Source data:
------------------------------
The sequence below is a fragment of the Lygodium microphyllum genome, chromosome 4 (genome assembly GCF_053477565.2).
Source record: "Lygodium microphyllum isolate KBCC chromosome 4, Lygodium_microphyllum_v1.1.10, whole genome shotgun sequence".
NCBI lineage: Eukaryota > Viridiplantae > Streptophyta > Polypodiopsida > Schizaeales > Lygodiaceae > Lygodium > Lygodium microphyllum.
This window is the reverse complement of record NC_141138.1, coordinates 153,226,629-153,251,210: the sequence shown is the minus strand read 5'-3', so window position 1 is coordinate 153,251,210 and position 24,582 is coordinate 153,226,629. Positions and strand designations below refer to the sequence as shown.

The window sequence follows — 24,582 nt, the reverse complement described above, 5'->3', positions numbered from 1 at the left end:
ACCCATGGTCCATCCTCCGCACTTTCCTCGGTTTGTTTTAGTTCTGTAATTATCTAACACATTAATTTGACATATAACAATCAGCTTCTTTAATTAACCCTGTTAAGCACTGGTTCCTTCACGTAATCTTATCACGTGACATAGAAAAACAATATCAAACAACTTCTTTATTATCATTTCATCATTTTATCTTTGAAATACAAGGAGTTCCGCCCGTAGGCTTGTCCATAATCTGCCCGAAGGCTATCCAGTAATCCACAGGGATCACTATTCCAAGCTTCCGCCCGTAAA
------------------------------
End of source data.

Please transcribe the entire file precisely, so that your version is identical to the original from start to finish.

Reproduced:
The sequence below is a fragment of the Lygodium microphyllum genome, chromosome 4 (genome assembly GCF_053477565.2).
Source record: "Lygodium microphyllum isolate KBCC chromosome 4, Lygodium_microphyllum_v1.1.10, whole genome shotgun sequence".
NCBI lineage: Eukaryota > Viridiplantae > Streptophyta > Polypodiopsida > Schizaeales > Lygodiaceae > Lygodium > Lygodium microphyllum.
This window is the reverse complement of record NC_141138.1, coordinates 153,226,629-153,251,210: the sequence shown is the minus strand read 5'-3', so window position 1 is coordinate 153,251,210 and position 24,582 is coordinate 153,226,629. Positions and strand designations below refer to the sequence as shown.

The window sequence follows — 24,582 nt, the reverse complement described above, 5'->3', positions numbered from 1 at the left end:
ACCCATGGTCCATCCTCCGCACTTTCCTCGGTTTGTTTTAGTTCTGTAATTATCTAACACATTAATTTGACATATAACAATCAGCTTCTTTAATTAACCCTGTTAAGCACTGGTTCCTTCACGTAATCTTATCACGTGACATAGAAAAACAATATCAAACAACTTCTTTATTATCATTTCATCATTTTATCTTTGAAATACAAGGAGTTCCGCCCGTAGGCTTGTCCATAATCTGCCCGAAGGCTATCCAGTAATCCACAGGGATCACTATTCCAAGCTTCCGCCCGTAAA